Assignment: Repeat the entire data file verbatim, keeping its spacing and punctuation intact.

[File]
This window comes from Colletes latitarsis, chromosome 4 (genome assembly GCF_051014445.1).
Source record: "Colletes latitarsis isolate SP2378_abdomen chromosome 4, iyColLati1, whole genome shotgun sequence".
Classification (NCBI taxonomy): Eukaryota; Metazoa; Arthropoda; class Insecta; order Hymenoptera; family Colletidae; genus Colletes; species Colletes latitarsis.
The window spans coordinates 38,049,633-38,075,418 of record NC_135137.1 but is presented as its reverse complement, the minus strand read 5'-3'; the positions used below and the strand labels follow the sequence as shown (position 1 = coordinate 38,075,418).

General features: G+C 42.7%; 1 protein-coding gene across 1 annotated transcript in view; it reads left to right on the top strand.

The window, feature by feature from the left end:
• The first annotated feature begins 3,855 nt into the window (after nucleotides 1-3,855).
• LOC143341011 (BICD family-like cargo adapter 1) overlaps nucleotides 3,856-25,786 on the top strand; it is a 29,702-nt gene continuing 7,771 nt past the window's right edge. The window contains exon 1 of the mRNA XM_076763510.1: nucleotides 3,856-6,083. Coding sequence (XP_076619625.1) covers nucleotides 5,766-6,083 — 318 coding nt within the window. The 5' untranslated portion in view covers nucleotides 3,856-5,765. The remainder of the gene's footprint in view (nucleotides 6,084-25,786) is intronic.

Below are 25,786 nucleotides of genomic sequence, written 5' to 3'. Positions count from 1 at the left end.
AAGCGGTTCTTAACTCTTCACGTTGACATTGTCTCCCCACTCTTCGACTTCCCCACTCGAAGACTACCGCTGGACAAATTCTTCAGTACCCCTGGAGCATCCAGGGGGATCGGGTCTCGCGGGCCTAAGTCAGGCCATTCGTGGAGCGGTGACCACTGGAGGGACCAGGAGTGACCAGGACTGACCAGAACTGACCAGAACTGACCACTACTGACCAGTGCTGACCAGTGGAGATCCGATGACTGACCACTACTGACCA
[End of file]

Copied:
This window comes from Colletes latitarsis, chromosome 4 (genome assembly GCF_051014445.1).
Source record: "Colletes latitarsis isolate SP2378_abdomen chromosome 4, iyColLati1, whole genome shotgun sequence".
Classification (NCBI taxonomy): Eukaryota; Metazoa; Arthropoda; class Insecta; order Hymenoptera; family Colletidae; genus Colletes; species Colletes latitarsis.
The window spans coordinates 38,049,633-38,075,418 of record NC_135137.1 but is presented as its reverse complement, the minus strand read 5'-3'; the positions used below and the strand labels follow the sequence as shown (position 1 = coordinate 38,075,418).

General features: G+C 42.7%; 1 protein-coding gene across 1 annotated transcript in view; it reads left to right on the top strand.

The window, feature by feature from the left end:
• The first annotated feature begins 3,855 nt into the window (after nucleotides 1-3,855).
• LOC143341011 (BICD family-like cargo adapter 1) overlaps nucleotides 3,856-25,786 on the top strand; it is a 29,702-nt gene continuing 7,771 nt past the window's right edge. The window contains exon 1 of the mRNA XM_076763510.1: nucleotides 3,856-6,083. Coding sequence (XP_076619625.1) covers nucleotides 5,766-6,083 — 318 coding nt within the window. The 5' untranslated portion in view covers nucleotides 3,856-5,765. The remainder of the gene's footprint in view (nucleotides 6,084-25,786) is intronic.

Below are 25,786 nucleotides of genomic sequence, written 5' to 3'. Positions count from 1 at the left end.
AAGCGGTTCTTAACTCTTCACGTTGACATTGTCTCCCCACTCTTCGACTTCCCCACTCGAAGACTACCGCTGGACAAATTCTTCAGTACCCCTGGAGCATCCAGGGGGATCGGGTCTCGCGGGCCTAAGTCAGGCCATTCGTGGAGCGGTGACCACTGGAGGGACCAGGAGTGACCAGGACTGACCAGAACTGACCAGAACTGACCACTACTGACCAGTGCTGACCAGTGGAGATCCGATGACTGACCACTACTGACCA